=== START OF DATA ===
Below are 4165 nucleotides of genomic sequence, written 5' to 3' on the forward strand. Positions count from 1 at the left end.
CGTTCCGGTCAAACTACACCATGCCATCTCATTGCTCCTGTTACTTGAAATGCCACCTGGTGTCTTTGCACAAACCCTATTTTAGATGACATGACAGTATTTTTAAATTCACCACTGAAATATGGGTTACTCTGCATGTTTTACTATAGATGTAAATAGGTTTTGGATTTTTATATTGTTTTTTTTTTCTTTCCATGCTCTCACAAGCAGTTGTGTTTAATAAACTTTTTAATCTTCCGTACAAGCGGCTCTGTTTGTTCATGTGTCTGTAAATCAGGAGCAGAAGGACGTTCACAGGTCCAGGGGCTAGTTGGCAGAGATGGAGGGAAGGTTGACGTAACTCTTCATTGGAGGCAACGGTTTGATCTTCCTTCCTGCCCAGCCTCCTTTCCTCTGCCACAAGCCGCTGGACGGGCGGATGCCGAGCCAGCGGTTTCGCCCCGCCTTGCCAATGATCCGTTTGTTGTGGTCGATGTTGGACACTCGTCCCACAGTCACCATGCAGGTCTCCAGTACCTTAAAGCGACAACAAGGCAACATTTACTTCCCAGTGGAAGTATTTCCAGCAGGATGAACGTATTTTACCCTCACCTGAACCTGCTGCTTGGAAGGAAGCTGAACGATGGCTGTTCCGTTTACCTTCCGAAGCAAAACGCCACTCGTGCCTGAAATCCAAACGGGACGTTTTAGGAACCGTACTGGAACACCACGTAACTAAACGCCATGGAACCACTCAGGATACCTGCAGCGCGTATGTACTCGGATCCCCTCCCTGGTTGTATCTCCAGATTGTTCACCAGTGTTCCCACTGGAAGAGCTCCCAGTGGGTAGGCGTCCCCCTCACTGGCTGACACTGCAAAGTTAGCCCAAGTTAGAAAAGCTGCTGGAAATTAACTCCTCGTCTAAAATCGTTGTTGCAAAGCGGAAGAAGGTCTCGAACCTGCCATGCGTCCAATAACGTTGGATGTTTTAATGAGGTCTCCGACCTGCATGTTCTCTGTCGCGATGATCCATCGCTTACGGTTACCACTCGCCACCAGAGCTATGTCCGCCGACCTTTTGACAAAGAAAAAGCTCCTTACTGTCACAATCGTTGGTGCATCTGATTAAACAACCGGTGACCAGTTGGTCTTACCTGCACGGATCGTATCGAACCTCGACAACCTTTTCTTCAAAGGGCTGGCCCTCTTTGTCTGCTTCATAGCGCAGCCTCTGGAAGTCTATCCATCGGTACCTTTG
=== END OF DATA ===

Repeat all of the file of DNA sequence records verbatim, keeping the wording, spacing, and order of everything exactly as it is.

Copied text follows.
Below are 4165 nucleotides of genomic sequence, written 5' to 3' on the forward strand. Positions count from 1 at the left end.
CGTTCCGGTCAAACTACACCATGCCATCTCATTGCTCCTGTTACTTGAAATGCCACCTGGTGTCTTTGCACAAACCCTATTTTAGATGACATGACAGTATTTTTAAATTCACCACTGAAATATGGGTTACTCTGCATGTTTTACTATAGATGTAAATAGGTTTTGGATTTTTATATTGTTTTTTTTTTCTTTCCATGCTCTCACAAGCAGTTGTGTTTAATAAACTTTTTAATCTTCCGTACAAGCGGCTCTGTTTGTTCATGTGTCTGTAAATCAGGAGCAGAAGGACGTTCACAGGTCCAGGGGCTAGTTGGCAGAGATGGAGGGAAGGTTGACGTAACTCTTCATTGGAGGCAACGGTTTGATCTTCCTTCCTGCCCAGCCTCCTTTCCTCTGCCACAAGCCGCTGGACGGGCGGATGCCGAGCCAGCGGTTTCGCCCCGCCTTGCCAATGATCCGTTTGTTGTGGTCGATGTTGGACACTCGTCCCACAGTCACCATGCAGGTCTCCAGTACCTTAAAGCGACAACAAGGCAACATTTACTTCCCAGTGGAAGTATTTCCAGCAGGATGAACGTATTTTACCCTCACCTGAACCTGCTGCTTGGAAGGAAGCTGAACGATGGCTGTTCCGTTTACCTTCCGAAGCAAAACGCCACTCGTGCCTGAAATCCAAACGGGACGTTTTAGGAACCGTACTGGAACACCACGTAACTAAACGCCATGGAACCACTCAGGATACCTGCAGCGCGTATGTACTCGGATCCCCTCCCTGGTTGTATCTCCAGATTGTTCACCAGTGTTCCCACTGGAAGAGCTCCCAGTGGGTAGGCGTCCCCCTCACTGGCTGACACTGCAAAGTTAGCCCAAGTTAGAAAAGCTGCTGGAAATTAACTCCTCGTCTAAAATCGTTGTTGCAAAGCGGAAGAAGGTCTCGAACCTGCCATGCGTCCAATAACGTTGGATGTTTTAATGAGGTCTCCGACCTGCATGTTCTCTGTCGCGATGATCCATCGCTTACGGTTACCACTCGCCACCAGAGCTATGTCCGCCGACCTTTTGACAAAGAAAAAGCTCCTTACTGTCACAATCGTTGGTGCATCTGATTAAACAACCGGTGACCAGTTGGTCTTACCTGCACGGATCGTATCGAACCTCGACAACCTTTTCTTCAAAGGGCTGGCCCTCTTTGTCTGCTTCATAGCGCAGCCTCTGGAAGTCTATCCATCGGTACCTTTG